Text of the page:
Sutton Law Center



Many people have the same questions. Here are 18 answers to your FAQs:

What is Business Credit?

Business credit is a separate track of financing independent of your personal credit. Using Business credit strategies wisely can greatly assist you with your growth objectives.

What Is an Entity?

An entity is a business organized according to state law to limit the liability of the owners. Entities can be corporations, limited liability companies (LLCs) and limited partnerships (LPs). All provide much greater asset protection when compared to a sole proprietorship or general partnership.

What Is a Corporation?

A corporation is a separate legal entity formed by individuals and/or other business entities for the benefit of limited liability, asset protection, tax savings and ease of ownership. The owners of a corporation are shareholders, the managers are known as officers and directors.

What Is a Limited Liability Company?

A limited liability company (LLC) is also a separate legal entity formed for limited liability and asset protection purposes. The owners of an LLC are called members and the management is referred to as managers. LLCs are frequently used for holding real estate and other personal assets.

What Is a Limited Partnership?

A limited partnership (LP) is a separate legal entity formed for limited liability and asset protection purposes. The owners of an LP are known as general and limited partners. The management resides exclusively with the general partner. While the limited partners are limited in their liability, the general partners are personally liable for the LP activities. This unlimited liability can be resolved by forming a corporation or LLC to be the general partner.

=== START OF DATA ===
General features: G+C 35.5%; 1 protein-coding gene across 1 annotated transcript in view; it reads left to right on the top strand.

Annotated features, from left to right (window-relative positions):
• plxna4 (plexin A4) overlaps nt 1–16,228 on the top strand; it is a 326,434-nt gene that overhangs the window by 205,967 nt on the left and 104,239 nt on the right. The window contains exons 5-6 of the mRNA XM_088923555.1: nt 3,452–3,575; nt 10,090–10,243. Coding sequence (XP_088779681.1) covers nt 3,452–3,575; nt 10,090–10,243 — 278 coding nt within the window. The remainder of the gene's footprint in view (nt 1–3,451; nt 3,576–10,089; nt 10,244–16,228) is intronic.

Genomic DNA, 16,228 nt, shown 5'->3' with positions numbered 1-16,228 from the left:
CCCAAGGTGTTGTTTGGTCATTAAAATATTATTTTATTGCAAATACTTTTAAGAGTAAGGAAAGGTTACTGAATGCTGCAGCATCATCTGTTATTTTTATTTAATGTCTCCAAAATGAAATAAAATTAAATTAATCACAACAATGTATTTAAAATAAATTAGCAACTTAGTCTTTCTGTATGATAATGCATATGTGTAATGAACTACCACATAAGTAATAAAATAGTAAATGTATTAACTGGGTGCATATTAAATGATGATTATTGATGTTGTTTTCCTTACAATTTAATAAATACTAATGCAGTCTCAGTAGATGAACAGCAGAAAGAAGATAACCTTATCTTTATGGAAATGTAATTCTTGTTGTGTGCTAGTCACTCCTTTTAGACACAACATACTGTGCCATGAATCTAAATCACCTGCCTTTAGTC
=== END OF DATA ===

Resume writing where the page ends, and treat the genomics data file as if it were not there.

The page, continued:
Am I Personally Liable for the Corporation’s, LLC’s or LP’s Obligations?

If structured properly, the liability of the owner is limited to the amount of their investment in the entity. Thus, the personal assets of the owner will be protected against any business claimants.

What Are the Tax Benefits?

There are many tax benefits to using a corporation, LLC or LP. Many business expenses are easily written off, and in the right structure, pre-tax dollars can be used for valuable benefits packages. As well, the risk of an IRS audit is lower with business entities.

What Is a C Corporation?